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Nat Rev Microbiol. 2014 Mar;12(3):168-80. doi: 10.1038/nrmicro3182. Epub 2014 Feb 3.

Symbiotic digestion of lignocellulose in termite guts.

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Department of Biogeochemistry, Max Planck Institute for Terrestrial Microbiology, Karl-von-Frisch-Strasse 10, 35043 Marburg, Germany.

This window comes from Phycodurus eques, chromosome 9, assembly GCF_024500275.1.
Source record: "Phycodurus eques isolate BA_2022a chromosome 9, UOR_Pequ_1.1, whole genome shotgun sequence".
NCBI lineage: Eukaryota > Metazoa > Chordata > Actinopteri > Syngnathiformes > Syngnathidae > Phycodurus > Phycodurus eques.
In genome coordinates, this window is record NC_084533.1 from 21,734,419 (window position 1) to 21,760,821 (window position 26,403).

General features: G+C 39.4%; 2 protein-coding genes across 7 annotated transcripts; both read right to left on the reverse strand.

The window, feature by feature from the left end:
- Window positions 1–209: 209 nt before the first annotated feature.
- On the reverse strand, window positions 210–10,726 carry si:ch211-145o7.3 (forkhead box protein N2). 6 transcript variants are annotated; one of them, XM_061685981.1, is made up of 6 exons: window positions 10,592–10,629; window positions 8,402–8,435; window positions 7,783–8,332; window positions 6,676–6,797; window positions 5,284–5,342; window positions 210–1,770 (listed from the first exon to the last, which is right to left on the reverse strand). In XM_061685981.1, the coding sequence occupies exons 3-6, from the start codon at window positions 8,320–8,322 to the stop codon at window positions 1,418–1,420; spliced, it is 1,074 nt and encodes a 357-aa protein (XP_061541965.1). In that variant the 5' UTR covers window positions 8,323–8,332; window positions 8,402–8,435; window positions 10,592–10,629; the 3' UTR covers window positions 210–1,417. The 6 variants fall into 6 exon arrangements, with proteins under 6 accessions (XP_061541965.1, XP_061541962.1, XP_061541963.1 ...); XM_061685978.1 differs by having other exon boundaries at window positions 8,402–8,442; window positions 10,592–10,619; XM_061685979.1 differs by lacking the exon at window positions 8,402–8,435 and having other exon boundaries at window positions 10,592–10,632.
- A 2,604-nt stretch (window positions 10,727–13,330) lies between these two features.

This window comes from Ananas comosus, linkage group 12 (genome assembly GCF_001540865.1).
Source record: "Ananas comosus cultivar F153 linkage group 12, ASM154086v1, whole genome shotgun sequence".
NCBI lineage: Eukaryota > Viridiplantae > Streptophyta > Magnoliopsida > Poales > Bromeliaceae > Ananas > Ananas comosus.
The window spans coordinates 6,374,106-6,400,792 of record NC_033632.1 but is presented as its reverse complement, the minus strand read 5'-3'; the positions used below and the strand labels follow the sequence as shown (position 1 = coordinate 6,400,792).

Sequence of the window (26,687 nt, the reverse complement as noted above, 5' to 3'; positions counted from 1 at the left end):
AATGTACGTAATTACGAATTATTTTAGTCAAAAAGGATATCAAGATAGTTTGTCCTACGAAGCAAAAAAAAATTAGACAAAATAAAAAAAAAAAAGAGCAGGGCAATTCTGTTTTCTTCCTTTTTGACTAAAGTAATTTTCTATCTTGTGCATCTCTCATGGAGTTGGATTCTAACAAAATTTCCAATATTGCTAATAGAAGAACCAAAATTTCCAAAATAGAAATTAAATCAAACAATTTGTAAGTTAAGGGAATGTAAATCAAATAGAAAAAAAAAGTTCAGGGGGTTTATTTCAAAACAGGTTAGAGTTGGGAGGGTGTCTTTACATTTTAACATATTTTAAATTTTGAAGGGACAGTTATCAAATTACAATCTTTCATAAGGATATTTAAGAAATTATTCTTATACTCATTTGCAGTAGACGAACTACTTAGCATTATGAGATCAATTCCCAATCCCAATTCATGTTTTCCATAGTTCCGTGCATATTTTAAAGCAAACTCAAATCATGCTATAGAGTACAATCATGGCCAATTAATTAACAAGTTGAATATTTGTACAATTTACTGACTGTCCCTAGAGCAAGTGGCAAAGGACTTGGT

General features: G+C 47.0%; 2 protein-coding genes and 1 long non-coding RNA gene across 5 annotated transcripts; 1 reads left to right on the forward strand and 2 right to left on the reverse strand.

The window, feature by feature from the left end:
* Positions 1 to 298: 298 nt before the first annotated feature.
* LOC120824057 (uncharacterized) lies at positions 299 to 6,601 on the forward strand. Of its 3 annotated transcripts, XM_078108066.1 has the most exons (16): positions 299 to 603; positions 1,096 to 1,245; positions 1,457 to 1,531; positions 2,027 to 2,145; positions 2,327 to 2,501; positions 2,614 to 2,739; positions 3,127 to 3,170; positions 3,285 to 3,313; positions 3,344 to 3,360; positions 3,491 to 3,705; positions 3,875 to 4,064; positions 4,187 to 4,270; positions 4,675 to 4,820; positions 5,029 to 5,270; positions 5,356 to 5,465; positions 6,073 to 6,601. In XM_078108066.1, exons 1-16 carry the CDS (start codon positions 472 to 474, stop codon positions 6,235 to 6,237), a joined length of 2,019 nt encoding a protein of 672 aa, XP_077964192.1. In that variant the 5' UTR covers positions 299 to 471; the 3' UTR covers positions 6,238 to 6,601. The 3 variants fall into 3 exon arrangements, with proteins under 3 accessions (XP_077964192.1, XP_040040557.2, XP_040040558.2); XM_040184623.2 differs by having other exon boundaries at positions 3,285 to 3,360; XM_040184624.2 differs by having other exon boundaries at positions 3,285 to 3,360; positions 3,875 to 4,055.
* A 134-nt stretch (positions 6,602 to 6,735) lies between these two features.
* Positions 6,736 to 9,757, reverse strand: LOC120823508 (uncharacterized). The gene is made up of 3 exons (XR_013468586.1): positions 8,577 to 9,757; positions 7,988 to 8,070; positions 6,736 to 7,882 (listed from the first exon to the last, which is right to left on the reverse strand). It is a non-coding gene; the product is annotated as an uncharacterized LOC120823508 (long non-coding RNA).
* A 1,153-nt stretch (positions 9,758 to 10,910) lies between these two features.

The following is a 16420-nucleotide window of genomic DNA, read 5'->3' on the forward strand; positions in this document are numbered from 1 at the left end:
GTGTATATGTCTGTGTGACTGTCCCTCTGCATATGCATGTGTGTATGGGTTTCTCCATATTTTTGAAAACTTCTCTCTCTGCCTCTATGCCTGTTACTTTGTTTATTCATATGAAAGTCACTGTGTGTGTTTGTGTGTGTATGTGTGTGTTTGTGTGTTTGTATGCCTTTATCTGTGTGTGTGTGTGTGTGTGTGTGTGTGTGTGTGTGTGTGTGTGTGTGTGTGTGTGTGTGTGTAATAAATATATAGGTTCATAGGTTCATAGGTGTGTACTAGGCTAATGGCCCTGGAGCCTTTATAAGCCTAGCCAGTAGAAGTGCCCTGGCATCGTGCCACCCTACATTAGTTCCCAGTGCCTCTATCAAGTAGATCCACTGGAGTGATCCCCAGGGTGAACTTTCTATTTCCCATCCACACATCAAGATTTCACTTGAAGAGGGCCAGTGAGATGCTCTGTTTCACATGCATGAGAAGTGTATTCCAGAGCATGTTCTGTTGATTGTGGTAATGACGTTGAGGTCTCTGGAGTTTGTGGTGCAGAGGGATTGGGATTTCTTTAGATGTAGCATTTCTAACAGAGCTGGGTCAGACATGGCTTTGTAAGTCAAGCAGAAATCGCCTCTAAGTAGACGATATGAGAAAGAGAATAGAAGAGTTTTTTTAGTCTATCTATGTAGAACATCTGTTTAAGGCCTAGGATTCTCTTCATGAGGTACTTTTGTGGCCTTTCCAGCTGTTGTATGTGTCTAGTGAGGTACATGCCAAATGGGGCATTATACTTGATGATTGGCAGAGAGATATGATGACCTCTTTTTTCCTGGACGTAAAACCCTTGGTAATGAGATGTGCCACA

Their ability to degrade lignocellulose gives termites an important place in the carbon cycle. This ability relies on their partnership with a diverse community of bacterial, archaeal and eukaryotic gut symbionts, which break down the plant fibre and ferment the products to acetate and variable amounts of methane, with hydrogen as a central intermediate. In addition, termites rely on the biosynthetic capacities of their gut microbiota as a nutritional resource. The mineralization of humus components in the guts of soil-feeding species also contributes to nitrogen cycling in tropical soils. Lastly, the high efficiency of their minute intestinal bioreactors makes termites promising models for the industrial conversion of lignocellulose into microbial products and the production of biofuels.

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